Forget the champagne and confetti—HR teams have a different kind of New Year’s tradition.
Every January, states and cities across the country enact laws impacting company policies and employee wages. While the Trump administration has slowed regulations at the federal level, local activity has remained fast and furious. Over 80 new employer requirements will take effect on January 1, 2019, involving workplace issues ranging from overtime exemption to criminal history access. Don’t know where to start? We’ve summed up some of the most significant changes to prepare for.
Unprecedented Wage Increases
For labor advocates in the Emerald City, the “Fight for $15” is so last year. Starting January 1, Seattle’s minimum wage for businesses with 500 or more employees will climb to $16 per hour. That’s the highest minimum wage in U.S. history, and one that has generated a healthy amount of debate from economists and political pundits across the country.
Economics aside, a handful of states (and a much longer list of cities) have increases scheduled in January. Below are some highlights at the state level:
Alaska: $9.89 Arizona: $11.00 Arkansas: $9.25 California: $12.00 (varies by company size) Delaware: $8.75 Florida: $8.46 Maine: $11.00 Massachusetts: $12.00 Minnesota: $9.86 (tied to company revenue) Missouri: $8.60 Montana: $8.50 New Jersey: $8.85 New York: $11.10 to $15.00 (depending on region, size, and industry) Ohio: $8.55 Rhode Island: $10.50 South Dakota: $9.10 Vermont: $10.78 Washington: $12.00
While the above list represents changes scheduled for January 1, note that sizable number of jurisdictions aren’t shy about increasing minimums midyear. Delaware, Illinois, Maryland, Minnesota, Oregon, and Washington D.C. all have scheduled increases on July 1, 2019.
New York’s Updated Overtime Threshold
While most U.S. employers dodged major changes to overtime rules back in 2016, New York businesses weren't so fortunate. The Empire State maintains its own set of overtime rules that go above and beyond what’s required under the Fair Labor Standards Act (FLSA).
Next year, the minimum amount a New Yorker needs to earn to be exempt from overtime will range between $43,264 and $58,500 per year. In comparison, the federal overtime threshold currently sits at $23,660 per year—a figure that hasn’t been updated since 2004. A list of New York overtime thresholds and their associated regions and company sizes can be found below.
New York City (Under 10 Employees): $52,650 per year New York City (10 or More Employees): $58,500 per year Nassau, Suffolk, and Westchester Counties: $46,800 per year New York State (Everywhere Else): $43,264 per year
Empire State HR professionals with a keen eye for detail will be quick to note that these requirements technically take effect on December 31—so don’t drop the ball on New Year’s Eve.
Heading into 2019, combating workplace harassment remains one HR’s most pressing challenges. Since 2010, the Equal Employment Opportunity Commission (EEOC) has processed nearly 90,000 harassment claims, winning over $300 million for victims. Given that 2018 was the year of #MeToo, it should come as no surprise that state and city governments have rallied to address workplace harassment.
On January 1, California, Delaware, New York and Washington will collectively enact 12 new employer requirements related to discrimination and harassment. In New York, state contractors will be required to draft and maintain sexual harassment policies and enroll their employees in training programs. Delaware employers with 50 or more workers will now be required to enroll managers in anti-harassment training every two years.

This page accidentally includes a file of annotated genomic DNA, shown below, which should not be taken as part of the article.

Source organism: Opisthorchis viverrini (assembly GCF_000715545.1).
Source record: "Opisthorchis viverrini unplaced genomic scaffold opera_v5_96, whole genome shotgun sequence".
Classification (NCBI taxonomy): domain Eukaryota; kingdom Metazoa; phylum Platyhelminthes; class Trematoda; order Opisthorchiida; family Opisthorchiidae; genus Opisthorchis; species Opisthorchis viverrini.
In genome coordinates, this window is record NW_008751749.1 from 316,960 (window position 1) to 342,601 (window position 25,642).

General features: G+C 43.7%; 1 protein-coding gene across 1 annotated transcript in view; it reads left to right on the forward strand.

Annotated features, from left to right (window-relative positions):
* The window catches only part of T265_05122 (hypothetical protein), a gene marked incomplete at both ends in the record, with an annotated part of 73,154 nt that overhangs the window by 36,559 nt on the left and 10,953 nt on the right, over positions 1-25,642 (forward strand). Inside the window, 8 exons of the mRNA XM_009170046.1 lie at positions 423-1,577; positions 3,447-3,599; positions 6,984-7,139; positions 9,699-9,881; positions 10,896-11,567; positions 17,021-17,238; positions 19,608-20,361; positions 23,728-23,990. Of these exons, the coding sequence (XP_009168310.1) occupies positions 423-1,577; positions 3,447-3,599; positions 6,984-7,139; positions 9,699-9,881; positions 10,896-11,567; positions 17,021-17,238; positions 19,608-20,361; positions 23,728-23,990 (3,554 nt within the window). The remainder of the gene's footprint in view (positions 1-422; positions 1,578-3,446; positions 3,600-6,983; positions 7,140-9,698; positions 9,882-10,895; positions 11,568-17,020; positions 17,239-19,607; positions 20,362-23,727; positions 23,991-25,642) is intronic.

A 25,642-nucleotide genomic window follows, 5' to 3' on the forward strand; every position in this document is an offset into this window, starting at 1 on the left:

Over a Dozen New California Regulations
When it comes to employment law, California is in a class of its own. The state and its cities are known for their robust (and sometimes contradictory) employer requirements. Given the extra work involved, it’s no surprise that California HR professionals earn an average of $96,000 per year, far more than those in nearly every other state.
On January 1, over a dozen HR laws, amendments, and city ordinances will take effect in the Golden State. The topics addressed by the legislation include workplace harassment, criminal history access, and even meal breaks. Here are some of the highlights:
AB 1976 Effective January 1, workplace restrooms can no longer be offered as a place for nursing employees to express milk. The amendment also clarifies which conditions need to be met for a space to qualify as a lactation room.
SB 1412 Existing state law forbids California employers from asking job applicants about expunged or sealed criminal records. This amendment clarifies that employers may ask for these records when the job is one where a conviction would automatically disqualify a candidate under federal and state law.
SB 224 This amendment gives the California Department of Fair Employment and Housing the power to investigate sexual harassment claims made between individuals in a “working relationship,” even they aren’t technically employed together—like a company executive and an investor, for example.
SB 3109 Employer agreements made on or after January 1 that limit an employee’s right to testify in cases involving criminal conduct or sexual harassment in the workplace will be unenforceable.
The above represents just a sampling of the 80-plus laws set to take effect in January. Remember that the beginning of the year isn’t the only time when major compliance changes can catch employers by surprise. To stay up to date year round, subscribe to Namely’s weekly newsletter. Additionally, always be sure work closely with employment counsel that specializes in your local jurisdiction’s compliance requirements.